Whether you are a homeowner, a general contractor, or a handyman, every
construction project presents unique challenges. These challenges can
include everything from client management to negotiation of the construction
contract. Because of these unique challenges, we thought it would be beneficial
to compile a brief list of considerations to help protect you or your
business as you start a new project:
Payment: This seems like an obvious consideration. But you’d be surprised
how often people fail to establish a clear pricing structure for a project.
Every construction contract should detail in writing the total contract
price, the dates of future payment, or a process for determining when
payments will be made.
Type of Construction Contract: There are a few different types or categories of construction contracts.
For example, contracts may be Lump Sum or Fixed Price, Time and Materials,
or a Cost-Plus framework. Without delving into the details of each option,
it’s safe to say that there are many options for pricing and cost
structure. Your contract should specifically detail not only the contract
price, but also how the parties established the contract price. This will
help ensure clarity if the scope of the project changes or if there is
a breach of the contract.
Scope of Work: Your contract should detail the scope of work, the exact materials to
be used, and the obligations of each party to the contract. Ideally, the
contract will include provisions that pertain to design and manufacturing
specifications, references to building plans, permitting requirements,
and regulatory approval. It is always best to include as much detail as
possible when it comes to the scope of the project and your obligations
on the project.
Timeline: Many projects result in litigation because of a party’s dissatisfaction
with the timeliness of construction. And projects run into delays for
a multitude of reasons. If your contract doesn’t provide guideposts
for completion of various stages of the project, you are left exposed
to a lengthy project and potentially limited remedies in the event of
litigation. Timelines should parallel payment schedules, and timelines
should be finalized before any work begins.
Change Orders: Your contract should establish a procedure for changing the scope of
the project, which can pertain to simple design changes or discovery of
latent conditions that severely impact the costs or practicality of the
project. All change orders should be memorialized in writing.
Remedies, Alternative Dispute Resolution, and Jurisdiction: Many contracts include provisions that either limit remedies available
or limit the venue for a potential dispute. It’s important to have
an attorney examine any provision in your contact that addresses this
issue as it will substantially impact any dispute stemming from the agreement.
Insurance/Performance Bond: It’s appropriate to mandate that all contractors on a project carry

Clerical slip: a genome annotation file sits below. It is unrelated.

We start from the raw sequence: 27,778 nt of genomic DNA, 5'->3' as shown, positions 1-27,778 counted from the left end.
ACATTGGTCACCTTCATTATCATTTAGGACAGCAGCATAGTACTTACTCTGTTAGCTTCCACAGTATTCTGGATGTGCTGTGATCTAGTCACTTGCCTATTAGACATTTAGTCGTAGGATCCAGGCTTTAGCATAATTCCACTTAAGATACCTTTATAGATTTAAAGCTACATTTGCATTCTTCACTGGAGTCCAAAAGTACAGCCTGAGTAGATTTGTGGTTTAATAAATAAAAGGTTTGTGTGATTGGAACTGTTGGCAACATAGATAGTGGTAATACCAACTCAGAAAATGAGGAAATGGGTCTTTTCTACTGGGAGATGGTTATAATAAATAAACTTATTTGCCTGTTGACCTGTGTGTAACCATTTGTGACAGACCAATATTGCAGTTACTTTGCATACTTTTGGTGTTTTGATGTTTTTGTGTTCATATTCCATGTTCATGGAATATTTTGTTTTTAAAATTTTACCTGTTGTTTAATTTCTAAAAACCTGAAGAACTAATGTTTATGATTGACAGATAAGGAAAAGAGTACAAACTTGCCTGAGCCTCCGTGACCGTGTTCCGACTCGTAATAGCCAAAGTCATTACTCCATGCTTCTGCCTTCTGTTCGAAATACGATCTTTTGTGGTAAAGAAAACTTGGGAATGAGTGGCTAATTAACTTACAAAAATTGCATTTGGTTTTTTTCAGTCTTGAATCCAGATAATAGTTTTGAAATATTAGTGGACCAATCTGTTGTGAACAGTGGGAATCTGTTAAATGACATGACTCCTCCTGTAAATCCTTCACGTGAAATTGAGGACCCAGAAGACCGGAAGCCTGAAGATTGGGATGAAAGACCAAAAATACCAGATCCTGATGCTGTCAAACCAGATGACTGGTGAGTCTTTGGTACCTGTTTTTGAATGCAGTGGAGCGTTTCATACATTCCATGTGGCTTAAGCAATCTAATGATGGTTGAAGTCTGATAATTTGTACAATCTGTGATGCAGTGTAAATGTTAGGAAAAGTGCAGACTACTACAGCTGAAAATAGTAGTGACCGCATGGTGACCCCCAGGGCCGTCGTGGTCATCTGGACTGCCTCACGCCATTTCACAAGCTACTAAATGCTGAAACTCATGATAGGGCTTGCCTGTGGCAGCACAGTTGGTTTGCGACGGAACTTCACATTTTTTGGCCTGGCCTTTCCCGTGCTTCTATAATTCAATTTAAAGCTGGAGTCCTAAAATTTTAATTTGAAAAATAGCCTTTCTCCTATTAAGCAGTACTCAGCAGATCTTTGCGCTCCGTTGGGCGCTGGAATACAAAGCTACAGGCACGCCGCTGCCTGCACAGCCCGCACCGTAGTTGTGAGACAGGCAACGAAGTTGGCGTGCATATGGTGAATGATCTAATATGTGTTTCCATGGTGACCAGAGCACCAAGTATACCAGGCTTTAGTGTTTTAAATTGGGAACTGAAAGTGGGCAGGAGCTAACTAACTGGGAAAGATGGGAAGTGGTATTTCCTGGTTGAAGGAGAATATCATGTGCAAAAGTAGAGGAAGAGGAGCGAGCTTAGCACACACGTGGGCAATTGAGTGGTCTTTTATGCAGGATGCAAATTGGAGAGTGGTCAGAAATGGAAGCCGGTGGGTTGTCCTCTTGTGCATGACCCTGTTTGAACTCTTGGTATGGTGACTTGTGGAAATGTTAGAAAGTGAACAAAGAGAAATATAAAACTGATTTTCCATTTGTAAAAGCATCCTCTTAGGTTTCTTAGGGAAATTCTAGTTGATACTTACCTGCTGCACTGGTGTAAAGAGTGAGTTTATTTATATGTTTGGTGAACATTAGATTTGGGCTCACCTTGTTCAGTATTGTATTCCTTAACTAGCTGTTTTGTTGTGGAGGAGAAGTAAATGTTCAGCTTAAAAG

insurance and that they disclose the policy before beginning construction.
Certain projects should also include the issuance of a performance bond
because many general liability policies for contractors do not cover defects
in the contractor’s work. Instead, liability policies typically
only cover damage caused to other parts of the structure that stem from
a contractor’s work – this is generally referred to as the
“your work” exclusion in liability policies. Unless the contractor
can remove the “your work” exclusion from the insurance policy,
an “insured contractor” is no guarantee of proper performance.
As such, a performance bond is generally advised on larger projects.
Attorneys’ Fees: This is a tricky topic. An attorneys’ fees provision can be used
as both a sword and a shield, and the inclusion of an attorneys’
fees provision may increase the chances of litigation if there is a dispute.
Your decision here likely revolves around your total investment in the project.
Mechanic’s Liens: Depending upon the parties involved, it may be appropriate to include
a provision pertaining to how a contractor intends to complete the work.
If a contractor intends to hire subcontractors to perform the work, it’s
appropriate to include a provision that guides the subcontractor hiring
process as well as how payments to subcontractors will be managed. If
this process goes awry, a property owner can be exposed to mechanics’
liens and the general contractor can be exposed to treble damages for
failing to issue payment to subcontractors.
Licensure, Building Permit, and Project Oversight: It’s important to verify that a contractor is licensed in your
jurisdiction and that the contractor has pulled the appropriate permit
before work begins. It’s safe to assume that your construction project
needs a permit; don’t let work begin until you have verified that
a permit is in place. Additionally, while your project will be inspected
by city inspectors, we advise the use of independent inspectors throughout
a project to ensure that work complies with building code and standards
of care in the industry.
Documentation Throughout Project: This consideration mainly pertains to litigation. But it’s important
to acknowledge that proper documentation throughout a project will save
you time and money if the project results in a lawsuit. You can protect
yourself by photographing construction work daily and documenting anything
that falls outside of ordinary protocol for a project.
If you are starting work on a new construction project, or if you are experiencing
issues with a current project, contact our attorneys at Jorgensen, Brownell
& Pepin, P.C. We have the experience and skill to help protect your
property or your business.